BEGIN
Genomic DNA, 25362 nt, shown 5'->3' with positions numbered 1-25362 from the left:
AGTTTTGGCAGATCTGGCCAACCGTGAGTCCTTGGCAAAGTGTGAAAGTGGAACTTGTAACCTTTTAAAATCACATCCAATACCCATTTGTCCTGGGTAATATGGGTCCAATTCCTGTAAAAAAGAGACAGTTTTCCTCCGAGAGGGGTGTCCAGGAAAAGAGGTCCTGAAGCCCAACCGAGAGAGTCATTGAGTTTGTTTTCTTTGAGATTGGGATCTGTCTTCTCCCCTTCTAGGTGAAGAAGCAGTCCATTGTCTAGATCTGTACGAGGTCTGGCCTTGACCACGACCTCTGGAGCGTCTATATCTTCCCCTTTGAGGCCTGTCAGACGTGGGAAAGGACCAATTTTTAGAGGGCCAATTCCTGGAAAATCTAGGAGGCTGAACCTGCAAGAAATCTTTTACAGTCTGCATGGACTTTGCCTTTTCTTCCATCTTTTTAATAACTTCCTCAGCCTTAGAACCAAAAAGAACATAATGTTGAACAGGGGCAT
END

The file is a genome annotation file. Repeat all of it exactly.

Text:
Genomic DNA, 25362 nt, shown 5'->3' with positions numbered 1-25362 from the left:
AGTTTTGGCAGATCTGGCCAACCGTGAGTCCTTGGCAAAGTGTGAAAGTGGAACTTGTAACCTTTTAAAATCACATCCAATACCCATTTGTCCTGGGTAATATGGGTCCAATTCCTGTAAAAAAGAGACAGTTTTCCTCCGAGAGGGGTGTCCAGGAAAAGAGGTCCTGAAGCCCAACCGAGAGAGTCATTGAGTTTGTTTTCTTTGAGATTGGGATCTGTCTTCTCCCCTTCTAGGTGAAGAAGCAGTCCATTGTCTAGATCTGTACGAGGTCTGGCCTTGACCACGACCTCTGGAGCGTCTATATCTTCCCCTTTGAGGCCTGTCAGACGTGGGAAAGGACCAATTTTTAGAGGGCCAATTCCTGGAAAATCTAGGAGGCTGAACCTGCAAGAAATCTTTTACAGTCTGCATGGACTTTGCCTTTTCTTCCATCTTTTTAATAACTTCCTCAGCCTTAGAACCAAAAAGAACATAATGTTGAACAGGGGCAT